President Calvin Coolidge Served Many City Offices
As mayor of Northampton, Mass. from 1910-1911, President Coolidge political rise was “methodical and steady.” Coolidge was one of the few American presidents to start their political careers by serving on city council.
Coolidge was a Vermonter than went to Amherst College, graduating cum laude and earning oratory and literary prizes. He stayed in Northhampton and began practicing law, and got involved with the local Republican Party. After serving city council, he became city solicitor in 1900, won county clerk in 1903 and was elected to the Massachusetts state legislature in 1906.
In 1912, he was elected to the Massachusetts Senate, serving as senate president in 1914, became the lieutenant governor in 1916 and was elected governor in 1918. He was elected vice president under Warren G. Harding in 1920, and when President Harding died of a heart attack in 1923, “Silent Cal” became president and was elected to a second term.
President Grover Cleveland Exposed City Corruption
As mayor of Buffalo, N.Y. from 1881-1882, President Cleveland was so popular, he was nominated to run for governor, which he served for nearly two years before being elected president in 1884.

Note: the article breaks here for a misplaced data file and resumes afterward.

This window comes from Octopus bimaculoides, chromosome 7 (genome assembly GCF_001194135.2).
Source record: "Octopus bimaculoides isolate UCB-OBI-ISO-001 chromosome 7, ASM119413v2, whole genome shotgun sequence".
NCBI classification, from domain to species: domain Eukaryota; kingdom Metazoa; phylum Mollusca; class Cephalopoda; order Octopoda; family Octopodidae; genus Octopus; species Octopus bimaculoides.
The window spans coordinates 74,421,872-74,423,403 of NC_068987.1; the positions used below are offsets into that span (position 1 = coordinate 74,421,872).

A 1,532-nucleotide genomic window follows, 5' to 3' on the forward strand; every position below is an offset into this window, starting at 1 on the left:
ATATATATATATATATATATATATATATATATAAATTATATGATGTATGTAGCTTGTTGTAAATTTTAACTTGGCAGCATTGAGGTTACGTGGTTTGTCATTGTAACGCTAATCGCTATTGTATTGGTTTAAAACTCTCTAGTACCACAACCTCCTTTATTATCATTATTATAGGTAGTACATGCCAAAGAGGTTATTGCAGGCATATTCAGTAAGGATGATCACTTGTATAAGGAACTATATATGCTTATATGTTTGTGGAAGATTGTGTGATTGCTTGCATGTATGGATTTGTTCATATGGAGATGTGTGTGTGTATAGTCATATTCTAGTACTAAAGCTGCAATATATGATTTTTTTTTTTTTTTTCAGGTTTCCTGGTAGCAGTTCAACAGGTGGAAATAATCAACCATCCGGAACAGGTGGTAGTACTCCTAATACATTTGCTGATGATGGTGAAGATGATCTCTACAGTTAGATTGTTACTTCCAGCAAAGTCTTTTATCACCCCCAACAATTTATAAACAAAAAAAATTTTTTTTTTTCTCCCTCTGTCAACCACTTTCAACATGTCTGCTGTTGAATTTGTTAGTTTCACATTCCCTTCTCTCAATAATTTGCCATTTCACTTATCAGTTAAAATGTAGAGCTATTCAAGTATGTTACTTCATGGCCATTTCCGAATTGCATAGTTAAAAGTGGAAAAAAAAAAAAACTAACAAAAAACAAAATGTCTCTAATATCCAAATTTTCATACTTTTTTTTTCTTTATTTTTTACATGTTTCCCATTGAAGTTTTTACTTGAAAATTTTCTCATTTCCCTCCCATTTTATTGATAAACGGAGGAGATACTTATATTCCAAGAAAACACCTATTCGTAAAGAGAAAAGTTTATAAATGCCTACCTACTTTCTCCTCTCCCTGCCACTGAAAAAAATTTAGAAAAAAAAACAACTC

“In one year, Mayor Cleveland exposed graft and corruption in the city’s municipal services (street cleaning, sewage and transportation), vetoed dozens of pork-barrel appropriations and set a pace for hard work and efficiency that impressed state leaders in the Democratic Party.”
He served as sheriff of Erie County from 1870-1873, but was practicing law when the Democratic Party tapped him as a “fresh face” to run for Buffalo’s mayor.
President Andrew Johnson Worked a Divided Union
As mayor of Greeneville, Tenn., from 1830-1833, the almost-impeached President Johnson spent the longest time of any POTUS as mayor. He was a “Jacksonian Democrat” alderman, then a mayor known for his sharp debate skill, wit and ability to please local crowds.
“He gained the support of local mechanics, artisans and rural folk with his common-man, tell-it-like-it-is style,” according to the Miller Center.
He then served as a U.S. Congressman, Tennessee Governor and U.S. Senator. Though Tennessee had succeeded from the union, Johnson was the only anti-abolitionist and southern senator to retain his seat, so President Abraham Lincoln appointed him Tennessee military governor.
With a national election approaching, Lincoln asked Johnson to join a bi-partisan ticket as vice president because he was a southern senator that was committed to keeping the union together. Johnson became president when Lincoln was assassinated in his second term, but the Democratic Party did not nominate Johnson for further service. Tennessee then voted him back into the U.S. Senate for a second time.
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